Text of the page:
The trial judge's ruling, however, was not limited to payments out of a life interest. Payment out of the principal of the trust was ordered. To uphold the decree, therefore, we must decide that the public policy against a murderer profiting by his own wrong does not extend to bar a creditor of his and of his wife's estate, in this case his wife's undertaker, whose claim for this necessary service would be preferred against her estate if it contained assets. G. L. (Ter. Ed.) c. 198, Section 1. Had not the defendant made the transfer in trust, it would seem that, except for his life interest, he could have been adjudged a trustee of the remainder for the benefit of his wife's estate. In equity, it seems fair, as well as favored in public policy, that the plaintiff, who in other circumstances might have enforced his claim against the wife's estate, and who acquired his claim as a result of the same act of murder, should be allowed to reach the principal of the trust and not be remitted to collecting his debt out of income and probably in instalments with the attendant delay and uncertainty. We so hold.
Various contentions of the defendant trustee based upon the support order are without present significance. The order created no debt which is enforceable in any jurisdiction until the court which made it has adjudicated in appropriate proceedings what, if anything, is due under it. G. L. (Ter. Ed.) c. 208, Section 37. Lyon v. Lyon, 318 Mass. 646 , 649. See Watts v. Watts, 314 Mass. 129 , 133. No such order was made here so far as appears. Apart from questions arising from the termination of the order of custody by the wife's death (Stone v. Duffy, 219 Mass. 178 , 182; Barry v. Sparks, 306 Mass. 80 , 83-84), the transfer to the defendant trustee could not have been a compliance with the order. See Wilson v. Caswell, 272 Mass. 297 . There was no error in the conclusion that the defendant did not receive fair consideration for the assignment.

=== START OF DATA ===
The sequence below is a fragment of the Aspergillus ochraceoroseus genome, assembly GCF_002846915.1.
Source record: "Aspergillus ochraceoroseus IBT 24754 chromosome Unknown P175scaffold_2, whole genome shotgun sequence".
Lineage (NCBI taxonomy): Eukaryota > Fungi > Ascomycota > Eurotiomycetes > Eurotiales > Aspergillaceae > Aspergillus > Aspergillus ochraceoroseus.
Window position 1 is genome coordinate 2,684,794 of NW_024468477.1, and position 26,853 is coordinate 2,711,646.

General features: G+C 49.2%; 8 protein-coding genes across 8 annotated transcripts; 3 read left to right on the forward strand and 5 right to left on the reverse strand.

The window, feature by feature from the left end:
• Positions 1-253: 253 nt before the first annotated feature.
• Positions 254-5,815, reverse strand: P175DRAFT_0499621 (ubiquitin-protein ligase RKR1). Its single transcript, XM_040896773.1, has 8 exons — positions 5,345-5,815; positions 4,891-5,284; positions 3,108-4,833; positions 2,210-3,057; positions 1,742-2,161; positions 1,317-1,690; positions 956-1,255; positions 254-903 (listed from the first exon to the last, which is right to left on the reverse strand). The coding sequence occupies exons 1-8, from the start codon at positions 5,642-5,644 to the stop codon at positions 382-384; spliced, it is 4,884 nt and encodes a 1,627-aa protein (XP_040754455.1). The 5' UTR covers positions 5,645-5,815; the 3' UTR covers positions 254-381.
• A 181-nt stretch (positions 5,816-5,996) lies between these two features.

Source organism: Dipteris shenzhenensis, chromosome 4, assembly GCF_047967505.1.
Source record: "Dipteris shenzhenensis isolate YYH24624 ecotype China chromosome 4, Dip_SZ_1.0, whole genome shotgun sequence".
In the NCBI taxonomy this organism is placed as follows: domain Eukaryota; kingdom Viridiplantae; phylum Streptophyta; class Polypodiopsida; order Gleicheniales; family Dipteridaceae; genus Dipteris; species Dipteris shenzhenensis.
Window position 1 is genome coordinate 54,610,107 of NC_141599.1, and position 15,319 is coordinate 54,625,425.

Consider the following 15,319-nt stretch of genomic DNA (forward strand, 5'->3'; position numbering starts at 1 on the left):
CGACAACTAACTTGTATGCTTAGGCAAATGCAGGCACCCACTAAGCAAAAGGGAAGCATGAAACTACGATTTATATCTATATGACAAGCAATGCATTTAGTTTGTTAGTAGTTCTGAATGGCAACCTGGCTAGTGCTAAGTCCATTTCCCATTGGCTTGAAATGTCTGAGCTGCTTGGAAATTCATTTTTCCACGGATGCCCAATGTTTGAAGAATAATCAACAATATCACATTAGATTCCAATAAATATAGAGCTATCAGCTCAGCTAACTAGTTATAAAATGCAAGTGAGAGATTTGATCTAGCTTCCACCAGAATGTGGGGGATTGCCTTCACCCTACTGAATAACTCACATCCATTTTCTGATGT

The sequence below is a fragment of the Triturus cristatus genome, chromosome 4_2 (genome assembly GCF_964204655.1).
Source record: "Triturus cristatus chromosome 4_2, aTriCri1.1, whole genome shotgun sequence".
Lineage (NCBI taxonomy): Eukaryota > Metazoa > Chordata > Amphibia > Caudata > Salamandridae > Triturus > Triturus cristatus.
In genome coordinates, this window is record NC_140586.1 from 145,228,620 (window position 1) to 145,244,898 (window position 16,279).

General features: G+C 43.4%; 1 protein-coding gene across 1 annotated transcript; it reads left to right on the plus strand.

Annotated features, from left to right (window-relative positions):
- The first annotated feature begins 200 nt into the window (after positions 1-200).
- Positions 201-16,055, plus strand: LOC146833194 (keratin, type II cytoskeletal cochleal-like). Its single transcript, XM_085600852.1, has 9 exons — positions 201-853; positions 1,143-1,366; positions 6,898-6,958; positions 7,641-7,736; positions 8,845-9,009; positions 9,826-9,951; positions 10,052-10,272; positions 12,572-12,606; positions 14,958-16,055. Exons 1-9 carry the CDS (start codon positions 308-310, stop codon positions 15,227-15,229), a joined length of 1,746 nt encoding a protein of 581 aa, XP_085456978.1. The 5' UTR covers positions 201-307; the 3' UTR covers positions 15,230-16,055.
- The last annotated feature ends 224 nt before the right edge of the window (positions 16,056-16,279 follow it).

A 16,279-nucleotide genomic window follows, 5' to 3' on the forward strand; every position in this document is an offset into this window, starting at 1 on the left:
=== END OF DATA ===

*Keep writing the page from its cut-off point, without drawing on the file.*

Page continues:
The findings are sufficient to show a fraudulent conveyance as against creditors of the defendant. Toy v. Green, 319 Mass. 354 , 360-361. Mullins v. Riopel, 322 Mass. 256 , 260-261. The mortgagee's payment to the trustee was made
in accordance with the trust and because of the trust. This is the reasonable interpretation of the master's report. For present purposes, that payment is in substance the same as one by the defendant to the defendant trustee direct. The plaintiff is entitled to have the payment set aside to the extent necessary to pay his debt. G. L. (Ter. Ed.) c. 109A, Section 9; c. 214, Section 3 (9). Moseley v. Briggs Realty Co. 320 Mass. 278 , 285.
We are of opinion that there was no error in the decree reaching and applying the principal of the trust fund in satisfaction of the plaintiff's debt.
Interlocutory decree affirmed.
Final decree affirmed with costs of appeal.
[Note 1] Other cases elsewhere have reached various results. In Beddingfield v. Estill & Newman, 118 Tenn. 39, the husband was allowed to keep the whole estate. On the other hand, in Van Alstyne v. Tuffy, 103 Misc. (N. Y.) 455, the wife's heirs were held entitled to compel the husband's heirs to transfer the whole property. Occupying middle ground are Barnett v. Couey, 224 Mo. App. 913, where the husband's estate was held as constructive trustee of one half for the estate of the wife; and Sherman v. Weber, 113 N. J. Eq. 451, where the devisees under the wife's will were held entitled to the commuted value, as of the date of the death of the wife (who was older than her husband), of the net income of one half of the property for the period of her expectancy to be ascertained by the mortality tables.